Fights Heart Disease and Strokes
Research has shown that consuming ginger can help reduce the risk of heart disease by lowering the ApoB/ApoA–I ratio. This ratio is a more accurate measurement than cholesterol ratios to estimate the balance between different types of blood lipoproteins, which are involved in the formation of arterial plaques. A study published in the Journal of Nutrition in May 2000 showed that mice given ginger experienced a 44% reduction in arterial plaques, a 27% reduction in triglycerides, a 53% reduction in VLDL (the most harmful type of cholesterol), a 33% reduction in LDL cholesterol, and a decrease in LDL oxidation and aggregation. The findings of this study suggest that regularly consuming ginger may help to slow down the development of atherosclerotic lesions, which can lead to heart attacks and strokes.
Alzheimer’s and Brain Function
Ginger and turmeric have both been linked to a potential reduction of the risk of Alzheimer‘s disease. Research on the disease has found that inflammation is a factor, and both of these spices contain compounds like curcumin and gingerol which have been shown to not only inhibit, but also reverse the amyloid plaques in the brain. Additionally, ginger‘s antioxidant zingerone has been found to neutralize peroxynitrite, another major factor in Alzheimer‘s and other neurological diseases. Studies have even gone so far as to suggest ginger can reverse dysfunctional behaviours caused by the disease and dementia. Moreover, ginger functions as a barrier to acetylcholinesterase, similar to Alzheimer‘s medications, with fewer side effects. Acetylcholine is essential for learning and memory, and ginger has been found to improve cognitive ability and overall brain function, while also reducing oxidative stress. Additionally, ginger is a stimulant, helping to increase mental alertness without the jitteriness of caffeine. Finally, ginger helps to protect and reduce the toxicity of MSG, a common ingredient in many processed foods which has been linked to Alzheimer‘s, multiple sclerosis, Parkinson‘s disease, and ADD.
Ginger has been found to be effective in reducing platelet aggregation, which is the clumping together of platelets that can lead to heart attacks, strokes and deep vein thrombosis. If you are taking any kind of medication for this condition, it is important to check with your doctor before adding ginger to your diet.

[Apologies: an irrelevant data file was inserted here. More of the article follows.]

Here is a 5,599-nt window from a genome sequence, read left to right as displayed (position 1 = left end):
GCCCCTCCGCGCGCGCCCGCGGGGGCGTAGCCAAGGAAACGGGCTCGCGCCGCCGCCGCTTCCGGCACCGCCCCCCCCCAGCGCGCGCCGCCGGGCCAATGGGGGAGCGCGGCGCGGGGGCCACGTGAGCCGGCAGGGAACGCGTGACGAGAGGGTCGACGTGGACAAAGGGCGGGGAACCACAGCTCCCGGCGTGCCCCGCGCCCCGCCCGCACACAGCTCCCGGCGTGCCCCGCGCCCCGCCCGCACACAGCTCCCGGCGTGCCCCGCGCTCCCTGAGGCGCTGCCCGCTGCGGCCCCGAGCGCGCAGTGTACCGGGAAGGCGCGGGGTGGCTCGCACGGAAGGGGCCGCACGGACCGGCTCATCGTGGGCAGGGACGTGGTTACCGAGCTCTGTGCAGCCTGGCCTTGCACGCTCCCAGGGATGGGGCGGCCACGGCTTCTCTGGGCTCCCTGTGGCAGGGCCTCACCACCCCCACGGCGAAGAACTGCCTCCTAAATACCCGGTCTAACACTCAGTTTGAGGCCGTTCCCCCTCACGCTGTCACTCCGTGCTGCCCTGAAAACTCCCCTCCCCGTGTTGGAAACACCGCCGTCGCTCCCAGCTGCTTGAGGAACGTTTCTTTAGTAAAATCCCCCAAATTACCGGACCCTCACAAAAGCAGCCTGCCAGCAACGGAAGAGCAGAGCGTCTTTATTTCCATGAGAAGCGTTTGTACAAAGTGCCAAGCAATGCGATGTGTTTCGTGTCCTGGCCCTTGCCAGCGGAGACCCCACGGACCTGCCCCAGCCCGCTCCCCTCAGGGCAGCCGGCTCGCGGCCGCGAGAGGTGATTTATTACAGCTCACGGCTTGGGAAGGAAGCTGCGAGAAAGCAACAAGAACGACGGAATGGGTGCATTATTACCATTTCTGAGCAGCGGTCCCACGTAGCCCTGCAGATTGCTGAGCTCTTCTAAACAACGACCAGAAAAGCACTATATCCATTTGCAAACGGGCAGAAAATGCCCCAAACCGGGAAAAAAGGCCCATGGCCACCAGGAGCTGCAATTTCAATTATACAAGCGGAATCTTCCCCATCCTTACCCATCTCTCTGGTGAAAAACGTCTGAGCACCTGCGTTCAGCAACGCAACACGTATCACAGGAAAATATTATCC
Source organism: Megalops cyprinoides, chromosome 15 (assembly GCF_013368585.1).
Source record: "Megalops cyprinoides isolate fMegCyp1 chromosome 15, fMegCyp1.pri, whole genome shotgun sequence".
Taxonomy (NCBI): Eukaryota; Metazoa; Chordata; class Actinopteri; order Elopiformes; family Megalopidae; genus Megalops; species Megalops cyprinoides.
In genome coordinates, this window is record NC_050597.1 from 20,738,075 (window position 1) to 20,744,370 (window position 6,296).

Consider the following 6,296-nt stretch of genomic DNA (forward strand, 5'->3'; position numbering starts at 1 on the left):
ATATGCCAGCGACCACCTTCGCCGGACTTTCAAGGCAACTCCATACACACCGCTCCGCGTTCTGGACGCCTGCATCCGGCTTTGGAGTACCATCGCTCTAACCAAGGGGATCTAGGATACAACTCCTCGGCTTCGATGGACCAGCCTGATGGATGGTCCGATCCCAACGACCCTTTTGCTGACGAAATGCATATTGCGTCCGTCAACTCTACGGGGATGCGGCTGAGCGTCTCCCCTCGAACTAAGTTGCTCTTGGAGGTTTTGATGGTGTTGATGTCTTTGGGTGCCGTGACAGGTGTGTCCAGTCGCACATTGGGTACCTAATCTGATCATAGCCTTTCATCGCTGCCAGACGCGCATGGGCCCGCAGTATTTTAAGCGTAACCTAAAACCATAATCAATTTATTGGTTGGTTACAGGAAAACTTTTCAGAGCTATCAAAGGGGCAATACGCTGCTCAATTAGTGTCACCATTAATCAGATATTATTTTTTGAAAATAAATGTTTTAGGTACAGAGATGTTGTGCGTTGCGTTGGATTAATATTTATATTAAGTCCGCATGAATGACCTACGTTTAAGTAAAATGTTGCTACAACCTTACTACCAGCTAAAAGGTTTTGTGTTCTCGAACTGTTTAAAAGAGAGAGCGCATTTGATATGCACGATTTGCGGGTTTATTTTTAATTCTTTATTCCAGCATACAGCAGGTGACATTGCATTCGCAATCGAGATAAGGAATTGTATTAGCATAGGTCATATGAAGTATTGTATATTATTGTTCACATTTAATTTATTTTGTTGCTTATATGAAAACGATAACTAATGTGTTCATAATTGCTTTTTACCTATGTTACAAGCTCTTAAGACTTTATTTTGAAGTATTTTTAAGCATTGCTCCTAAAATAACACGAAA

Burns Fat and Raises Metabolism
Ginger is known to be a fat burning food, as it helps to boost your metabolism and fat burning potential. Studies show that consuming ginger can increase your metabolism by 5% and your fat burning potential by up to 16%. Additionally, it can act as an appetite suppressant, so drinking a cup or two of ginger tea before meals can help to reduce the amount of food consumed.
Ginger is highly regarded for its beneficial effects on a variety of health issues, such as:
The potential health benefits of mint include: boosting immune function, relieving pain, decreasing the impact of toxic chemicals, treating non–alcoholic fatty liver disease, protecting cells from radiation, preventing migraines, aiding digestion, fighting gum disease, freshening breath, and increasing energy.
How to get ginger’s benefits?
Ginger is a flavorful and versatile ingredient that can be enjoyed in a number of ways. Fresh ginger root is the best source of gingerol, while dried ginger contains more shogaol, which has cancer–fighting properties. When cooked, the main active ingredient in ginger is zingerone. Adding fresh or dried ginger to smoothies, brewing tea with simmered, sliced ginger and a touch of lemon and honey or maple syrup, mincing ginger and adding to salad dressings and marinating meat in soy, lemon, minced ginger and garlic, and adding ginger to stir fry are all great ways to enjoy ginger. You can also opt for ginger tea bags or take ginger supplements in the form of capsules.